Data protection risk management guide
Data protection risk management guide

The following Risk & Compliance practice note provides comprehensive and up to date legal information covering:

  • Data protection risk management guide
  • Why you need to manage this risk
  • Top five priorities
  • 1. Responsibility and accountability
  • Do you have to appoint a DPO under the GDPR?
  • If not, should you formally appoint a DPO?
  • Can you appoint an external DPO?
  • Responsibility for data protection—mini action list
  • 2. Know your data
  • What personal data does the organisation hold?
  • More...

Brexit: As of exit day (31 January 2020), the UK is no longer an EU Member State, but it has entered an implementation period during which it continues to be treated by the EU as a Member State for many purposes. The UK must continue to adhere to its obligations under EU law, including in relation to data protection, and the ICO has confirmed the GDPR will continue to apply during the implementation period. For more information, see: Practice Note: Brexit—implications for data protection.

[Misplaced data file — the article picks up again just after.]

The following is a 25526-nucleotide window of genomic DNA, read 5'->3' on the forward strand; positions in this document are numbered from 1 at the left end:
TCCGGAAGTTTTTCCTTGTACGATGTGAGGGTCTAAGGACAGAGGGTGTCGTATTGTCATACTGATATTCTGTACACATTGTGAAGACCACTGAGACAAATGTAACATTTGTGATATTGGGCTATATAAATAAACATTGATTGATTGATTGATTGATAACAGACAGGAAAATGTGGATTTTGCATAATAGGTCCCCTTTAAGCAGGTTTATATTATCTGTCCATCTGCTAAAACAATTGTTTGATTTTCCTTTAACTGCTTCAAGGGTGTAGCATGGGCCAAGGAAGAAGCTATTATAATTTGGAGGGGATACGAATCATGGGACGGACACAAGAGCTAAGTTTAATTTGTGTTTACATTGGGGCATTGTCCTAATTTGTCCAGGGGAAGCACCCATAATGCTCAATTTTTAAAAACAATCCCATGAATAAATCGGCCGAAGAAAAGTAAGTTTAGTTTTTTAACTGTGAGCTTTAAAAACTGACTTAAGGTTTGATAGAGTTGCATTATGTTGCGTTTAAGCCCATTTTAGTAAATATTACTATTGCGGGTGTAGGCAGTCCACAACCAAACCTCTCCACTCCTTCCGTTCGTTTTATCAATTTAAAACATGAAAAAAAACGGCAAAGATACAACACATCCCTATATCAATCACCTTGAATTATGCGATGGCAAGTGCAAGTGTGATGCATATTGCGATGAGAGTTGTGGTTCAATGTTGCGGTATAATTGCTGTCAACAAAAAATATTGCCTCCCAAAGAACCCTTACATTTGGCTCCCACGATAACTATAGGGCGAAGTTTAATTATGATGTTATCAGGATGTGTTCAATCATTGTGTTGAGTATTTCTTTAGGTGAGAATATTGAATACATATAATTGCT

Why you need to manage this risk

Data protection is one of the most challenging areas of risk management—the law is complex and wide-ranging, it operates at domestic, EU and international levels, is in a constant state of flux and subject to several ongoing legal challenges.

Failing to comply with data protection requirements under the EU General Data Protection Regulation (GDPR) can expose an organisation to serious reputational damage, claims by aggrieved data subjects and fines up to €20m or up to 4% of the total worldwide annual turnover.

Top five priorities

The table below identifies five key priorities for data protection risk management and gives the heads-up on why each one is a priority area.

Each priority is then explained in further detail in the main body of this Risk management guide, including a series of mini action lists that:

  1. suggest action points for each

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